The "I Am an American Day Parade," a 57-year-old display of Baltimore pride and patriotism, won't be marching this year.
A lack of money and other problems prompted organizers to cancel the event, usually held on the Sunday after Labor Day.
"Fund raising is not the easiest thing in the world," said Anthony M. DiPietro Jr., the parade's chief executive officer. "I keep going back to the same well, and the well was running dry."
Mr. DiPietro said that the cost of paying performers, obtaining permits and other obligations amounted to about $7,000. He said he might have been able to scrape together $6,000, but there were other difficulties.
A former state delegate, Mr. DiPietro lost in his bid for the state Senate and had to close his office in East Baltimore. His wife became ill, and they had to move to Harford County. Finally, Mr. DiPietro learned that the platforms needed for parade officials and dignitaries had been promised to another event.
So about a month ago, Mr. DiPietro and other organizers decided to cancel the parade. This week, Mr. DiPietro promised that the cancellation is only a hiatus. "You can rest assured that there will be an 'I Am an American Day Parade' next year."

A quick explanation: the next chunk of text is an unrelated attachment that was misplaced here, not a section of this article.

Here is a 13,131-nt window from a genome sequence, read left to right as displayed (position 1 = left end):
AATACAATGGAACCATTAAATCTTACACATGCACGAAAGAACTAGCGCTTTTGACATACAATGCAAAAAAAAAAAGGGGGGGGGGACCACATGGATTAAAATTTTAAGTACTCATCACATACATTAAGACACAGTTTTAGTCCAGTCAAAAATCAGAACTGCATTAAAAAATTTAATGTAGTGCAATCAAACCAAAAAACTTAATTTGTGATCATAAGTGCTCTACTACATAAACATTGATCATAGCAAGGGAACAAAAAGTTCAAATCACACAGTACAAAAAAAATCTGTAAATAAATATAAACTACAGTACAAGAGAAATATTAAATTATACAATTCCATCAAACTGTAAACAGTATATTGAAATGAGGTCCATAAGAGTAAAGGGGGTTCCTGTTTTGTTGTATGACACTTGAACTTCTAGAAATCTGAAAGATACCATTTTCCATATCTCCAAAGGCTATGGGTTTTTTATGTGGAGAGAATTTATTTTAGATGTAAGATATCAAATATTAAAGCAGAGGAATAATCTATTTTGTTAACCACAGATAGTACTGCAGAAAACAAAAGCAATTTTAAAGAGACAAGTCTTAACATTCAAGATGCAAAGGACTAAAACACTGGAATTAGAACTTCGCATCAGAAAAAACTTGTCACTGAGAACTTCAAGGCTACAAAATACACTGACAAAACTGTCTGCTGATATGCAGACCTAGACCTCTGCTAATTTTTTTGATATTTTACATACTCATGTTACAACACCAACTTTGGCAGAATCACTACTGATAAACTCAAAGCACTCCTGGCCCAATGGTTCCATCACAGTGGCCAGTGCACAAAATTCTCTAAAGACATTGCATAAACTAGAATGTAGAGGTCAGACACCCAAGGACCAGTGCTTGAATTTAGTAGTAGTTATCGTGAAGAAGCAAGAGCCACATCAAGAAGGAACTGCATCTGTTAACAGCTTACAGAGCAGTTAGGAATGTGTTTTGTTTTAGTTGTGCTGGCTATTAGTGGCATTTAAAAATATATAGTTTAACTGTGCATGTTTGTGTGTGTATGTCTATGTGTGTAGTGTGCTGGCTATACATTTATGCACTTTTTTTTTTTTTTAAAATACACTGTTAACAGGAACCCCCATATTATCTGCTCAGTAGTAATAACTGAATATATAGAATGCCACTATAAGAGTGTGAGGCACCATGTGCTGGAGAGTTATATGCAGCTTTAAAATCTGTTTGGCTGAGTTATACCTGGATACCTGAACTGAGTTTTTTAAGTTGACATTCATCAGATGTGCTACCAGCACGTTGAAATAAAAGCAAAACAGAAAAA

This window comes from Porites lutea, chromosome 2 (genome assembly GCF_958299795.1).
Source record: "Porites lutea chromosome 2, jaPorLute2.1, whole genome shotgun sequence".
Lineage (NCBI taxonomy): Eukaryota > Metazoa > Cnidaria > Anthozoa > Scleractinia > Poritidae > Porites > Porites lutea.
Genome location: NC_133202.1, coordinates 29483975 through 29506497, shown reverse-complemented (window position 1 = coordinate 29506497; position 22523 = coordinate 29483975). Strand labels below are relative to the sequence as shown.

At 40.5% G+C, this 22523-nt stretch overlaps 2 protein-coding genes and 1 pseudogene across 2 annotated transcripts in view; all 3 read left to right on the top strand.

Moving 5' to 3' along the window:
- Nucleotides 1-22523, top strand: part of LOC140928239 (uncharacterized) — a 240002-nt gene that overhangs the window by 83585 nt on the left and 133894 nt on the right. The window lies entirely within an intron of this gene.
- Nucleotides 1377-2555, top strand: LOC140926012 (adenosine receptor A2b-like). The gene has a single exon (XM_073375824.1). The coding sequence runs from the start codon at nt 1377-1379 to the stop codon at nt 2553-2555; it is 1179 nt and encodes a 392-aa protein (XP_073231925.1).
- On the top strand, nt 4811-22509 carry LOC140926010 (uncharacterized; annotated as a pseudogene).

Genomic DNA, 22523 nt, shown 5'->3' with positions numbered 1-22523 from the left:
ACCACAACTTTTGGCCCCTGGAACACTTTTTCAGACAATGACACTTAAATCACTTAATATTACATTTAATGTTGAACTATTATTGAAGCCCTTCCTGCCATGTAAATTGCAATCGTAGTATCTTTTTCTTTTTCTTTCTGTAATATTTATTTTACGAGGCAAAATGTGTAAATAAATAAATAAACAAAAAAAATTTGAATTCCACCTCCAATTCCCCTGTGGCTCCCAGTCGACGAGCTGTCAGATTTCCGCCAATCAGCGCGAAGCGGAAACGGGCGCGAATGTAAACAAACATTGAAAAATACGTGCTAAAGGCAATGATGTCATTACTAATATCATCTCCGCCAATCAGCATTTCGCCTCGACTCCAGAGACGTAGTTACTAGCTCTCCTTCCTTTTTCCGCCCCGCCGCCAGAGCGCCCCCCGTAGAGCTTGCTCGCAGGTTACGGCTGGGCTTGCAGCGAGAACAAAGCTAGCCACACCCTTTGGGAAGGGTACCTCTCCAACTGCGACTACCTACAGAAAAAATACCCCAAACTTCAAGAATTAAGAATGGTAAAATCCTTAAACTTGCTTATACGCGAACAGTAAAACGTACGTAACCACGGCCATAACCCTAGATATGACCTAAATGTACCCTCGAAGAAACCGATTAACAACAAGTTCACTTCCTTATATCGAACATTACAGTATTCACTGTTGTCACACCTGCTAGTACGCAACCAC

The parade was started in 1938 by the Hearst Corp., publisher of the old Baltimore News American, as a way to honor the Constitution. The first grand marshal was Gen. Douglas MacArthur.
Though the event always drew veterans organizations and politicians, over the years, the parade evolved into an opportunity for Baltimoreans to show their pride in being Americans. In recent years, a naturalization ceremony for new citizens preceded the parade.
Soap opera stars and Hollywood actors came to be included among the dignitaries -- helping draw huge crowds to parades lasting as long as 3 1/2 hours -- and among the participants was the famous Philadelphia Mummers Quaker City String Band.
But financial troubles grew as the cost of entertainers, fees and permits increased.
In 1993, parade organizers threatened to move the event from the Highlandtown-Patterson Park area because of the increased charges from the city, but Edwin F. Hale Sr., chairman then of Baltimore Bancorp, came to the rescue and wrote a check underwriting its expenses. Last year, no white knight emerged and the parade was moved to Dundalk, in Baltimore County.
The crowd that turned out was smaller than in the city, but Mr. DiPietro said he believed the county ultimately will prove to be a suitable site for the event, which he said is needed now more than ever.
"We need to be reminded we live here in America and not someplace else," he said.